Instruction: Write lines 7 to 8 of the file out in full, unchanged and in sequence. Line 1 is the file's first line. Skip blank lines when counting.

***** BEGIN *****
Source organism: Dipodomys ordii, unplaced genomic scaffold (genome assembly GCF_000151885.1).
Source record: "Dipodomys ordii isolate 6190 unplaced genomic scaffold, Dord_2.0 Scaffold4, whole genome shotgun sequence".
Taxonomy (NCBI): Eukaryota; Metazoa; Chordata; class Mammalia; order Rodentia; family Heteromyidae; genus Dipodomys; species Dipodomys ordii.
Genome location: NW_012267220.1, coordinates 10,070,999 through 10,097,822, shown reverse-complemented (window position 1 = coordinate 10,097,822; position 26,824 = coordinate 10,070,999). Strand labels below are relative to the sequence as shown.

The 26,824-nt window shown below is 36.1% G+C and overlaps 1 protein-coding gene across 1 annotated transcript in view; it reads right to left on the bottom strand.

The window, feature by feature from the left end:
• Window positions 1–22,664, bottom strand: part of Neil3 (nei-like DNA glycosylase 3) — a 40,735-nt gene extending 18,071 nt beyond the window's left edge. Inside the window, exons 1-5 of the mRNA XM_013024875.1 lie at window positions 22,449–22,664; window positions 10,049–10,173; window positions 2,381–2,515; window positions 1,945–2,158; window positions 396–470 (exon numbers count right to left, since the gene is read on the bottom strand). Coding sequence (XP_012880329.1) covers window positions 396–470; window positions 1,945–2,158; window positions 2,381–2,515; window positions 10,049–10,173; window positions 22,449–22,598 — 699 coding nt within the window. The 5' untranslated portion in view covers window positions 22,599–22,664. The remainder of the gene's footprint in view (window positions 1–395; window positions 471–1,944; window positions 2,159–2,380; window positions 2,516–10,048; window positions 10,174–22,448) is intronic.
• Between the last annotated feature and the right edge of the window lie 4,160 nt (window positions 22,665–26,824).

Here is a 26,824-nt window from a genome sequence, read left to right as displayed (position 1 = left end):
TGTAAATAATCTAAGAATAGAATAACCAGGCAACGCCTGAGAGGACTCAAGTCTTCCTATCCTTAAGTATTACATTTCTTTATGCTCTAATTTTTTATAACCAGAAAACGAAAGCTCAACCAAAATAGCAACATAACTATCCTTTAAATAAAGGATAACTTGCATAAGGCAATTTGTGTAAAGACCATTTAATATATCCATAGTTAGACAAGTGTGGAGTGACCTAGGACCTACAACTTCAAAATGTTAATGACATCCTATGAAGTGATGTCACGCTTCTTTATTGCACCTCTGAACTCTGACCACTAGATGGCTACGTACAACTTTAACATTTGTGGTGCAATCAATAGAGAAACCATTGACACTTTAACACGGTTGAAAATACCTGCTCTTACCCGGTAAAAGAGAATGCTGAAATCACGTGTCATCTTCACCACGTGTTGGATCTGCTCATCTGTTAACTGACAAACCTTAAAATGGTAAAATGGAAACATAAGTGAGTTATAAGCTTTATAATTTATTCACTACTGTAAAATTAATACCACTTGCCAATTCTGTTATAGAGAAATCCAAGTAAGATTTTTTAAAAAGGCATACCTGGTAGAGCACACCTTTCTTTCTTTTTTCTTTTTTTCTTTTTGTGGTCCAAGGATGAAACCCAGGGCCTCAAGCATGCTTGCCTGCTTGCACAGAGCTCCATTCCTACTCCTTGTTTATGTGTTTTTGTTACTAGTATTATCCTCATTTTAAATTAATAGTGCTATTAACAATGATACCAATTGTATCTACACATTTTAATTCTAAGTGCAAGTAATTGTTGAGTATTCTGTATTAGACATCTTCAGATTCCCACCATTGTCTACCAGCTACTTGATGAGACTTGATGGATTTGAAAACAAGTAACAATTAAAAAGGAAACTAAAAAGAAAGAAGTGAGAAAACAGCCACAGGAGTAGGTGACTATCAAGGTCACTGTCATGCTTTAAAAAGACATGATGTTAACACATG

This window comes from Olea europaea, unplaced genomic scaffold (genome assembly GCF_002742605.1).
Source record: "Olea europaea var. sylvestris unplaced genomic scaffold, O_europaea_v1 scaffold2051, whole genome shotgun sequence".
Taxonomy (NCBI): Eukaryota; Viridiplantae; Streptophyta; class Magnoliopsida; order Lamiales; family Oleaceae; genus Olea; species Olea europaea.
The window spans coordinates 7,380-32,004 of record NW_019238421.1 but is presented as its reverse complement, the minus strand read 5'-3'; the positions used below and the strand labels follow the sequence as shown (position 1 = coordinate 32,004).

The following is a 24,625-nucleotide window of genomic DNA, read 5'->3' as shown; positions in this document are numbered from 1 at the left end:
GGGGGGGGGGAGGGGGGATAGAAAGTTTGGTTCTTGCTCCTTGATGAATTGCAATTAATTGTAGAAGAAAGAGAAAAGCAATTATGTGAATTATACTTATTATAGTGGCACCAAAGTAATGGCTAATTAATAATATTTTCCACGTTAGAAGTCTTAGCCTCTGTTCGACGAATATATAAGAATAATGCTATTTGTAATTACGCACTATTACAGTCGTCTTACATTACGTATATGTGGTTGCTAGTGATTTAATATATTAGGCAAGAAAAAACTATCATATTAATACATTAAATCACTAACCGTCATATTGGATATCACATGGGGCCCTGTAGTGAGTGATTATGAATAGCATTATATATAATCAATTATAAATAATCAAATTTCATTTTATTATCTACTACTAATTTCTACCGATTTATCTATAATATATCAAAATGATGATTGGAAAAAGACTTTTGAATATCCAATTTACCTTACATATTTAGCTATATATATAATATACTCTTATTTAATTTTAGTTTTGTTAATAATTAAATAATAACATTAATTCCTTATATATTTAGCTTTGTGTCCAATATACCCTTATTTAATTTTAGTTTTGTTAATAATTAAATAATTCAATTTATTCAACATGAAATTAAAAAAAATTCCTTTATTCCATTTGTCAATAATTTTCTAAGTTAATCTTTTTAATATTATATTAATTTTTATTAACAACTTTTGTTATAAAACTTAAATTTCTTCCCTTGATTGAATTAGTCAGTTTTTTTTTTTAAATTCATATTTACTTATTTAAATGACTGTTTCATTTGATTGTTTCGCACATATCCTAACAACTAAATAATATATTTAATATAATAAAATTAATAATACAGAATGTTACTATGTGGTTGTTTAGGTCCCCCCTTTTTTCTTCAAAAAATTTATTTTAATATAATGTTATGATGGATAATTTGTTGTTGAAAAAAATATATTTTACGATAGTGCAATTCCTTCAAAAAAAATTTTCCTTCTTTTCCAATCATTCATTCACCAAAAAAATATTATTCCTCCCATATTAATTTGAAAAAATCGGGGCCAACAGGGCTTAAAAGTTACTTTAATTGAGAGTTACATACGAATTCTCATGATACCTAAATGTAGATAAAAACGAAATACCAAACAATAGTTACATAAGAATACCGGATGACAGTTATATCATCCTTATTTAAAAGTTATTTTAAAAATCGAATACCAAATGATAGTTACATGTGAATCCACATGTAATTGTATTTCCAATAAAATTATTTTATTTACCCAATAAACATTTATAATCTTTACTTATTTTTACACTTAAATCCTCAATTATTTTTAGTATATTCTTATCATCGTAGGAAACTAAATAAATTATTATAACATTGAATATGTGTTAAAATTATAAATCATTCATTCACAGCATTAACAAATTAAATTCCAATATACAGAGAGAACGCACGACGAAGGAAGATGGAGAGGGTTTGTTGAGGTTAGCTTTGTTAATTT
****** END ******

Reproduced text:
• Window positions 1–22,664, bottom strand: part of Neil3 (nei-like DNA glycosylase 3) — a 40,735-nt gene extending 18,071 nt beyond the window's left edge. Inside the window, exons 1-5 of the mRNA XM_013024875.1 lie at window positions 22,449–22,664; window positions 10,049–10,173; window positions 2,381–2,515; window positions 1,945–2,158; window positions 396–470 (exon numbers count right to left, since the gene is read on the bottom strand). Coding sequence (XP_012880329.1) covers window positions 396–470; window positions 1,945–2,158; window positions 2,381–2,515; window positions 10,049–10,173; window positions 22,449–22,598 — 699 coding nt within the window. The 5' untranslated portion in view covers window positions 22,599–22,664. The remainder of the gene's footprint in view (window positions 1–395; window positions 471–1,944; window positions 2,159–2,380; window positions 2,516–10,048; window positions 10,174–22,448) is intronic.
• Between the last annotated feature and the right edge of the window lie 4,160 nt (window positions 22,665–26,824).